Austin program delivers food for people with disabilities

After seeing the success of a pilot program that aims to ease food insecurity for the disabled community in Chicago’s Austin neighborhood, organizers are looking to expand the program to serve 10 times as many clients.

The Mayor’s Office for People with Disabilities started the in-home delivery pilot in February with the help of the Vivery Idea Lab, an organization that aids food banks and pantries with a centralized “find food” map and digital tools. The program is a partnership with the Community Safety Coordination Center and the Greater Chicago Food Depository.

Each of the 100 participants receives a box of pantry staples at the beginning of the month from one of four food pantries in the area, including Mission of Our Lady of the Angels, Circle Urban Ministries, Hope Community Church and Iglesia Evangélica. The boxes are categorized as standard, vegetarian, dairy and nondairy. A box of produce is provided in the latter part of the month by either Forty Acres Fresh Market or Dion’s Chicago Dream, the nonprofit behind Dream Fridge, Dream Vault and Dream Deliveries, all of which aid residents living in food deserts across the city and suburbs, according to Ashley Friend, managing director of the Vivery Idea Lab.

“Basically, by month three, we knew we had something special here that we wanted to keep going,” said Friend, a former leader at Lakeview Pantry, which is now called Nourishing Hope. “Vivery was built in partnership with the Food Depository to be a find food tool for food banks and pantries. We have been working in the Austin community for about 2½ years, really trying to understand the local challenges to accessing nutritious food and trying to build technological solutions that can help to alleviate barriers.”

The Thierer Family Foundation launched the endeavor and funded the first six months. The second six months are being funded by the Greater Chicago Food Depository, Friend said. And plans are being made to expand the pilot program to more recipients and more Chicago communities.

As of August, the program has distributed over 27,000 pounds of food with more than 1,000 deliveries to 100 Austin residents. Friend says Vivery wants that number to grow to 1,000 people within the disabled community in five other neighborhoods in Chicago, including another 400 people in the Austin area. Replicating the Austin model, Vivery would to go into each community, connect with the leaders combating food insecurity and work with them to build the network further.

The Rev. Steve Epting of Hope Community Church said its food pantry has been active for 15 years. During the pandemic, he said, the pantry saw a 300% increase in clients. Epting said about 40% of the population that uses Hope’s food pantry has some type of disability.

“We serve on average about 1,000 people a month, so it only made sense of us to partner with Ashley and her team to … be able to deliver to those in need,” Epting said.

He added that the partnership between service agencies and the community is important to keep things growing. “Having food access, having delivery, having people to sort and serve — all of those things don’t come from one place, one source,” Epting said. “It’s a collective partnership agreement that we have and we depend on each other to serve our community.”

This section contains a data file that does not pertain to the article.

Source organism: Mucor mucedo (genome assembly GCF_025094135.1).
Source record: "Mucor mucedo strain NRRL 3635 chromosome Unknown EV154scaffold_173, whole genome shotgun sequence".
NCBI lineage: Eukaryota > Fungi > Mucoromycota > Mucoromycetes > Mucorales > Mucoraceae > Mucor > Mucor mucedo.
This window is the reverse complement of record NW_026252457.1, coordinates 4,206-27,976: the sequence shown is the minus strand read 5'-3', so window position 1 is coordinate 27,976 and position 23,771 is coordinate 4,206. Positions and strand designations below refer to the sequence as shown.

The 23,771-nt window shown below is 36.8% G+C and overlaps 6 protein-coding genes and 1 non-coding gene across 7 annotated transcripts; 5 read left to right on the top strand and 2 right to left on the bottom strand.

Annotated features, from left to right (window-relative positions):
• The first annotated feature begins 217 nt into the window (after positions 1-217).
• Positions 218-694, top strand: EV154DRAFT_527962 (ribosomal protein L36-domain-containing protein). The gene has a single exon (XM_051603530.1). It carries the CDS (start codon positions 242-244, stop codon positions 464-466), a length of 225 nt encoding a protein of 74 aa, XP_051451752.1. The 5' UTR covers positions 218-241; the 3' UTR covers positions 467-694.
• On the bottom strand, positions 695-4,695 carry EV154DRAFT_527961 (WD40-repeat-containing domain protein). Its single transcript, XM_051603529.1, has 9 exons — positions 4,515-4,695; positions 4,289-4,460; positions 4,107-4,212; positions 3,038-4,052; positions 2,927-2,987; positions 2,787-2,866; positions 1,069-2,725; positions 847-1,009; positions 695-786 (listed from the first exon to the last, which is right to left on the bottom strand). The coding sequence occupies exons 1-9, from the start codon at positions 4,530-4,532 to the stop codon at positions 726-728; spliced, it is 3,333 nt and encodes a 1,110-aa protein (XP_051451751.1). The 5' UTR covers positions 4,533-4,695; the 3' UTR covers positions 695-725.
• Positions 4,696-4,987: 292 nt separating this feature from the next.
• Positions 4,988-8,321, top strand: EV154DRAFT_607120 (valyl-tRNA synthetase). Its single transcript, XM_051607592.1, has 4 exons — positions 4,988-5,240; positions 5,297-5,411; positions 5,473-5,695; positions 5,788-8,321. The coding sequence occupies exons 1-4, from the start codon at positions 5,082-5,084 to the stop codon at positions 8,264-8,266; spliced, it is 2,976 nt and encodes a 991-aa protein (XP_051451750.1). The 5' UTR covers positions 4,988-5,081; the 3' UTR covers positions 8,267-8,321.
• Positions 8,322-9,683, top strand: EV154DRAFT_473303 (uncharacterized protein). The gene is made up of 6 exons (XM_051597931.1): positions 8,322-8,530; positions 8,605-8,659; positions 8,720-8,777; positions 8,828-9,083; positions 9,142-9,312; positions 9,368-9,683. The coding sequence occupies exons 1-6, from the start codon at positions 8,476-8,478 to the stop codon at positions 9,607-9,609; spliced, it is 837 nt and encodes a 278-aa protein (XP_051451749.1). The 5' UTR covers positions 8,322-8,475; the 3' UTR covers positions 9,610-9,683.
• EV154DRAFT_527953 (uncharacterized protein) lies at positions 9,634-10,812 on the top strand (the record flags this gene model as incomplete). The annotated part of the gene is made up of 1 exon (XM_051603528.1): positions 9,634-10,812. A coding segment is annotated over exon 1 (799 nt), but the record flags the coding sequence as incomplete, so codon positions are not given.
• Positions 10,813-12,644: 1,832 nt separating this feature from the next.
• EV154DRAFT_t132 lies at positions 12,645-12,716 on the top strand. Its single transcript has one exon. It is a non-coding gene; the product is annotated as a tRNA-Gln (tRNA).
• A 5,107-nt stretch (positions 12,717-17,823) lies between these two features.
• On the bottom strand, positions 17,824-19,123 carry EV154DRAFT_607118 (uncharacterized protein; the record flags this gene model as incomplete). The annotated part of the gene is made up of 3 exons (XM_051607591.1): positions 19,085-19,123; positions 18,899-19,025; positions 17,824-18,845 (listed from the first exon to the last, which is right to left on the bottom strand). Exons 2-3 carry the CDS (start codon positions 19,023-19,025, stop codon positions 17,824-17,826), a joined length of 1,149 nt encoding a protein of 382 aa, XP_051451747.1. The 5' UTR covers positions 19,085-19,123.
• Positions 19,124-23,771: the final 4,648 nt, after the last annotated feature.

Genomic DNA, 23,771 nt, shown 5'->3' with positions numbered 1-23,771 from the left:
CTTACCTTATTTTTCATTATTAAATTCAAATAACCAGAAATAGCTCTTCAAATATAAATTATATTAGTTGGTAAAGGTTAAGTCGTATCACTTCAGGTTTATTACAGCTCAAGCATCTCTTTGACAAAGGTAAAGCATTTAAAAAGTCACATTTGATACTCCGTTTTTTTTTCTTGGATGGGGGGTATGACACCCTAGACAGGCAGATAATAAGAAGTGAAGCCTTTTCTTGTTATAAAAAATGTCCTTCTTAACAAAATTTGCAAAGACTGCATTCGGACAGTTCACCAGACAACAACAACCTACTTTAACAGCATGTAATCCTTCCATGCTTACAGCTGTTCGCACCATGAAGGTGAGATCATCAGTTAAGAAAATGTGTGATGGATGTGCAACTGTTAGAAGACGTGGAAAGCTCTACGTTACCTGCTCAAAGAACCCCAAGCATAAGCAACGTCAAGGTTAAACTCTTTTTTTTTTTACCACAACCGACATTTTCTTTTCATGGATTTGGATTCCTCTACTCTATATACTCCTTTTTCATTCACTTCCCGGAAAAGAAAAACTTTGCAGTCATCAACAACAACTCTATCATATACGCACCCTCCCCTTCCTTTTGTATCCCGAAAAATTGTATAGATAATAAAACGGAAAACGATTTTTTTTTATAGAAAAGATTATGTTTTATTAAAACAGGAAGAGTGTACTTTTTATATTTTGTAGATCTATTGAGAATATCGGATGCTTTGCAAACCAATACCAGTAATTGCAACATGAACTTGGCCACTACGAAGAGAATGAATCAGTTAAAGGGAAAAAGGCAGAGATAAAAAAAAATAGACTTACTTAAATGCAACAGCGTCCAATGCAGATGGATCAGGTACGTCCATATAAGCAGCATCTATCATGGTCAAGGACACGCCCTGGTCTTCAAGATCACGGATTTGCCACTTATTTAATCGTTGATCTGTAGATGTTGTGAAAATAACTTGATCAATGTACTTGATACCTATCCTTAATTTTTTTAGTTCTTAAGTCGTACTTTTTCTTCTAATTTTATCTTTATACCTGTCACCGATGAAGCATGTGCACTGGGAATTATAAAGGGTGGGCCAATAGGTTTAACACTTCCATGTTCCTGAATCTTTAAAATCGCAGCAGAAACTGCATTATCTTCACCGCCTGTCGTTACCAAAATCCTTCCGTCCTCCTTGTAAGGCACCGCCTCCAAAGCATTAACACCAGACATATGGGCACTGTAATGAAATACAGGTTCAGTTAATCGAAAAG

Vernia Palmer, a longtime Austin resident, signed up for the pilot because her mobility challenges made it difficult to get to a pantry and painful to wait in line for food. She called the program a blessing that benefits those like her.

A recent survey by Vivery showed that the average age of program participants is 56, and 85% are women with no children in the home. Survey participants said transportation, mobility challenges and wait times at food pantries were the biggest barriers they faced.

“Many food pantries are in the basement, so you either have to use stairs, which make them not accessible, or you have people who have communication access needs or somebody who’s been diagnosed with low vision who may not be able to navigate and need to be led through a food pantry or someone who is hard of hearing and may not feel welcome or be able to communicate at the pantry,” said Rachel Arfa, commissioner for the Mayor’s Office for People with Disabilities.

Arfa said a benefit of the pilot program was the creation of 38 jobs for residents in the Austin and Garfield Park communities, so those who deliver the food to participants come from the community they serve.

“Participants get the same set of drivers each time so they get to know the people,” Friend said. “We heard one story of one of the drivers setting up somebody’s router for them.”

Circle Urban Ministries outreach coordinator Darriels Anderson, left, gives bags of food to delivery driver Jessica Sanabria on Sept. 7, 2023.

Arfa talked about a participant who was excited to receive cherries in a delivery. The participant said it’d been years since they had cherries. Friend said that’s the kind of thing many people take for granted.

Arfa said the pandemic taught us how technology can be an effective tool. For example, it made the routing infrastructure more efficient for those at the food pantries and food banks. She hopes technology continues to help make lives easier for those in the disabled community.

“With the pandemic, it became easier to expose the access gaps in our system. … We want to make sure that nobody is left behind,” Arfa said. “One thing I think about is making sure that we don’t forget the lessons we learned after the pandemic. We’re not going back to what we had. We should continue to expand what we have learned and to match that going forward.”

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